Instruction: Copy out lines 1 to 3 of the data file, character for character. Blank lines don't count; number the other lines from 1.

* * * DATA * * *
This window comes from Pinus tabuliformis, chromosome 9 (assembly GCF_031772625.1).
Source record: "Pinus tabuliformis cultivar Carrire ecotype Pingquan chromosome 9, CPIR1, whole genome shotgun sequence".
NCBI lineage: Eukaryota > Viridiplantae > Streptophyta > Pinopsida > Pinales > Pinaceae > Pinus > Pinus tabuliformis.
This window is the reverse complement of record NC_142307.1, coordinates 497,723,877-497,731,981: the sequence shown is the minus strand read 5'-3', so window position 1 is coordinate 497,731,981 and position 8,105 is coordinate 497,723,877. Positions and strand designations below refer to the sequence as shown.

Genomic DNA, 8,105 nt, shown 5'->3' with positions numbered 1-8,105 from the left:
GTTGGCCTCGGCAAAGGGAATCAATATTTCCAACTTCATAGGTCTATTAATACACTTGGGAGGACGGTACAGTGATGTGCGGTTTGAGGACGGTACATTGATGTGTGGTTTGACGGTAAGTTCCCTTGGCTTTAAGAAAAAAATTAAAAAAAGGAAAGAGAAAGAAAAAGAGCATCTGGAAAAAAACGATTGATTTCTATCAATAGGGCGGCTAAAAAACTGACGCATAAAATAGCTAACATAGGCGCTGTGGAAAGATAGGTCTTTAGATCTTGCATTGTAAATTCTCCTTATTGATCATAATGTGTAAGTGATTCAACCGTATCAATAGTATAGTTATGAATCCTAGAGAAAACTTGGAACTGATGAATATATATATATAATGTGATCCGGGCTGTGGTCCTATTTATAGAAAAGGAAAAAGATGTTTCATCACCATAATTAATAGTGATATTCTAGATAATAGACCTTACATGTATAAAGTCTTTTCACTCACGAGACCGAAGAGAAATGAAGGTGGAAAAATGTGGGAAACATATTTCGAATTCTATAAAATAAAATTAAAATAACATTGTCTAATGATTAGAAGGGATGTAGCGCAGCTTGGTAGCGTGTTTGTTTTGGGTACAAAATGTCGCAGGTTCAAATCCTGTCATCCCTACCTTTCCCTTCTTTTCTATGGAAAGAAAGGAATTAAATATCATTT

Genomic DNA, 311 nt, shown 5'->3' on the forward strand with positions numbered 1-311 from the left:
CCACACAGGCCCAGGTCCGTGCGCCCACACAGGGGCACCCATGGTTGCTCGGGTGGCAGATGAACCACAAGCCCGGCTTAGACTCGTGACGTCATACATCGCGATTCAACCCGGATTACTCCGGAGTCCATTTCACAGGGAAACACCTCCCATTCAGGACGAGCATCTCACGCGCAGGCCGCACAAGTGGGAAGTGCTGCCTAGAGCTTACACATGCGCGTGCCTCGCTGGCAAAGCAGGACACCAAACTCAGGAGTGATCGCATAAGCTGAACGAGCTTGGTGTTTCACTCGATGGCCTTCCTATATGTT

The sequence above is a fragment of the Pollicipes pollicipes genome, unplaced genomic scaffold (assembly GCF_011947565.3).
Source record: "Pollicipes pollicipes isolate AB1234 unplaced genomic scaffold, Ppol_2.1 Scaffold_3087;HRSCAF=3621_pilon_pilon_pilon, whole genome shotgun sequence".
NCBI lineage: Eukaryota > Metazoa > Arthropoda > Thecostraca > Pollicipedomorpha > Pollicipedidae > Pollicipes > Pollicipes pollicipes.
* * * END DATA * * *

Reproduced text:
This window comes from Pinus tabuliformis, chromosome 9 (assembly GCF_031772625.1).
Source record: "Pinus tabuliformis cultivar Carrire ecotype Pingquan chromosome 9, CPIR1, whole genome shotgun sequence".
NCBI lineage: Eukaryota > Viridiplantae > Streptophyta > Pinopsida > Pinales > Pinaceae > Pinus > Pinus tabuliformis.